“Gen Z really wants to feel that the content they’re consuming is fan-made and fan-led, and that it’s something they could relate to—something they personally think is cool, and something they actually want to engage with. We see that influencer marketing ties into that, because these are people that know what feels authentic, and what feels cool and fun, to a consumer who wants really personalized content and wants to feel genuinely entertained.”
To Capture TikTok Users’ Attention, Brands Need to Lean on Creators’ Expertise
It’s no secret that Gen Z-ers’ attention spans are limited. As the first generation to have grown up with the internet, Gen Z is used to being inundated with information, and quickly filters out messaging that doesn’t align with their interests. This is particularly true on TikTok, where videos that don’t win over viewers within a few seconds will be skipped in favor of more captivating content.
The urgency with which brands must captivate TikTok audiences turns the old rules of social marketing on their head. Across most major social platforms, it’s a best practice to lead with branded messaging, but the opposite is true on TikTok: promotional content must first engage viewers, then guide them to a CTA.
Because TikTok content’s entertainment value is far more critical to its performance than its alignment with a particular marketing story, it’s best for brands to let creators take the lead with campaign messaging. TikTok creators are experts at entertaining their fans, rendering them better equipped than marketers to produce videos that hook audiences. Rather than expecting partners to promote a product or service in accordance with a pre-written script—resulting in content that feels dry and transactional—brands should encourage creators to put their own distinctive spins on a general idea.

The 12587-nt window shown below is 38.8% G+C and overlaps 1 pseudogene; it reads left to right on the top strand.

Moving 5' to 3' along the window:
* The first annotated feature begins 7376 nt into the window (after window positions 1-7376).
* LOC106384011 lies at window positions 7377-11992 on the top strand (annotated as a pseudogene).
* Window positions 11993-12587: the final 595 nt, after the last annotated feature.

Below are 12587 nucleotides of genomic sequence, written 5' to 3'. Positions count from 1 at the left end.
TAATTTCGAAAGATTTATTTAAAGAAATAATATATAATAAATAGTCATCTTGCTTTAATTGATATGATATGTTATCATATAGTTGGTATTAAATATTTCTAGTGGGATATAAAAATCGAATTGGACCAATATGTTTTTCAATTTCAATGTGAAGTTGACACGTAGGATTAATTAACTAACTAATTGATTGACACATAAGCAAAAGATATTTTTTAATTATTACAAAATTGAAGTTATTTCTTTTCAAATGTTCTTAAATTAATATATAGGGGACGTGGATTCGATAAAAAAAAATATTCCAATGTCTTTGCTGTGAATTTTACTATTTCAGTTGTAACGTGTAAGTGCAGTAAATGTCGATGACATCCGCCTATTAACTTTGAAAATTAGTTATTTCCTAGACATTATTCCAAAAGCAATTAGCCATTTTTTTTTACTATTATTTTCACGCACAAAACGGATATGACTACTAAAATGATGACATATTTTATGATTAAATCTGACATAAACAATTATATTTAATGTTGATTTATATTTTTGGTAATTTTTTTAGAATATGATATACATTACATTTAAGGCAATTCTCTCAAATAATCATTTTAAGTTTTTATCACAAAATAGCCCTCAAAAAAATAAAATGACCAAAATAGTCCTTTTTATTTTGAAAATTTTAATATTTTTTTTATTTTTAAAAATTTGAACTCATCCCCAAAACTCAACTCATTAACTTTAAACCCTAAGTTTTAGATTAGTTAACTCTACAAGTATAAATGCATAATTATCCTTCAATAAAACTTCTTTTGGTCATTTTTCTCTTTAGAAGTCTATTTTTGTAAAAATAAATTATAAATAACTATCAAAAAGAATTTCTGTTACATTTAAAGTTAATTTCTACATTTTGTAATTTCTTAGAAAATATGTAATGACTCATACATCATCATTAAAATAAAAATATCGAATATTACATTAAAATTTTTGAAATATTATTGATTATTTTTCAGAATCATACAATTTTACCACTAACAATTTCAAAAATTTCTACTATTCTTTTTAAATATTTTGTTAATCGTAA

“The key is instead of [focusing on] us and the messaging we want to put out there, we really need to think about, who are the people on this platform? What are they going to like about these first two seconds? Why should they keep watching this video? What would make it entertaining enough for them to have a strong CTA?”
To Thrive Amid TikTok’s “Creative Chaos,” Marketers Must Rethink Brand Safety
TikTok conversations are fast-paced, unpredictable, and sometimes downright weird. This element of chaos is part of the platform’s appeal, but it presents a challenge for brands accustomed to tightly controlling their narratives. Teams that follow traditional brand safety precautions, which require moving slowly to accommodate thorough approval processes, will miss opportunities to capitalize on TikTok’s rapidly evolving trends.